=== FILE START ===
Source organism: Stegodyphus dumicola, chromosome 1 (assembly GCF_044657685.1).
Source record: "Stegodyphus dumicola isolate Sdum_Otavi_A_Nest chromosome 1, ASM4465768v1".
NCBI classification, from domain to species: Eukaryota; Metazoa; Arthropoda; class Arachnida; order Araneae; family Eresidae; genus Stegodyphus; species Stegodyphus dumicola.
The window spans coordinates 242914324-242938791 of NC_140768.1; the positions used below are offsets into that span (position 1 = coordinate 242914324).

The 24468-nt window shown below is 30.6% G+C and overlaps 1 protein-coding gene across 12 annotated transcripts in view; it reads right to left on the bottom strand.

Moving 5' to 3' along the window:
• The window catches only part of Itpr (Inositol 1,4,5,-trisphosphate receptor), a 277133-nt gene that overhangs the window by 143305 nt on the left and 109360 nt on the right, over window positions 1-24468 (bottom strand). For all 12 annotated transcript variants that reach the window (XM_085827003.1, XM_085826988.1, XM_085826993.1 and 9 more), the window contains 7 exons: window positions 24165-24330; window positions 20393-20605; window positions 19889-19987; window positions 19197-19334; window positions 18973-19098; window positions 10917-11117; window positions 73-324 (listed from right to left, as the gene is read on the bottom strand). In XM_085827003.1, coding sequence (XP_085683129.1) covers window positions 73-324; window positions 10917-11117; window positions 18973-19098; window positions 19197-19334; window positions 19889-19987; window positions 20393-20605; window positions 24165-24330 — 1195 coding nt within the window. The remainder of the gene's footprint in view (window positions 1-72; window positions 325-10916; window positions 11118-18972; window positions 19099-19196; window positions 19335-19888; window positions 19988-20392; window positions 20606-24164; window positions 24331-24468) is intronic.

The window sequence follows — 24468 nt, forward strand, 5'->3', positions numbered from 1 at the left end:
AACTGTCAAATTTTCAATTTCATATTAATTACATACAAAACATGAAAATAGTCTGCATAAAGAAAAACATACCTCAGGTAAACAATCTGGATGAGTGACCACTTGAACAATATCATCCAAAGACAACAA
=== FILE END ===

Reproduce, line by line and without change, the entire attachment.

Source organism: Stegodyphus dumicola, chromosome 1 (assembly GCF_044657685.1).
Source record: "Stegodyphus dumicola isolate Sdum_Otavi_A_Nest chromosome 1, ASM4465768v1".
NCBI classification, from domain to species: Eukaryota; Metazoa; Arthropoda; class Arachnida; order Araneae; family Eresidae; genus Stegodyphus; species Stegodyphus dumicola.
The window spans coordinates 242914324-242938791 of NC_140768.1; the positions used below are offsets into that span (position 1 = coordinate 242914324).

The 24468-nt window shown below is 30.6% G+C and overlaps 1 protein-coding gene across 12 annotated transcripts in view; it reads right to left on the bottom strand.

Moving 5' to 3' along the window:
• The window catches only part of Itpr (Inositol 1,4,5,-trisphosphate receptor), a 277133-nt gene that overhangs the window by 143305 nt on the left and 109360 nt on the right, over window positions 1-24468 (bottom strand). For all 12 annotated transcript variants that reach the window (XM_085827003.1, XM_085826988.1, XM_085826993.1 and 9 more), the window contains 7 exons: window positions 24165-24330; window positions 20393-20605; window positions 19889-19987; window positions 19197-19334; window positions 18973-19098; window positions 10917-11117; window positions 73-324 (listed from right to left, as the gene is read on the bottom strand). In XM_085827003.1, coding sequence (XP_085683129.1) covers window positions 73-324; window positions 10917-11117; window positions 18973-19098; window positions 19197-19334; window positions 19889-19987; window positions 20393-20605; window positions 24165-24330 — 1195 coding nt within the window. The remainder of the gene's footprint in view (window positions 1-72; window positions 325-10916; window positions 11118-18972; window positions 19099-19196; window positions 19335-19888; window positions 19988-20392; window positions 20606-24164; window positions 24331-24468) is intronic.

The window sequence follows — 24468 nt, forward strand, 5'->3', positions numbered from 1 at the left end:
AACTGTCAAATTTTCAATTTCATATTAATTACATACAAAACATGAAAATAGTCTGCATAAAGAAAAACATACCTCAGGTAAACAATCTGGATGAGTGACCACTTGAACAATATCATCCAAAGACAACAA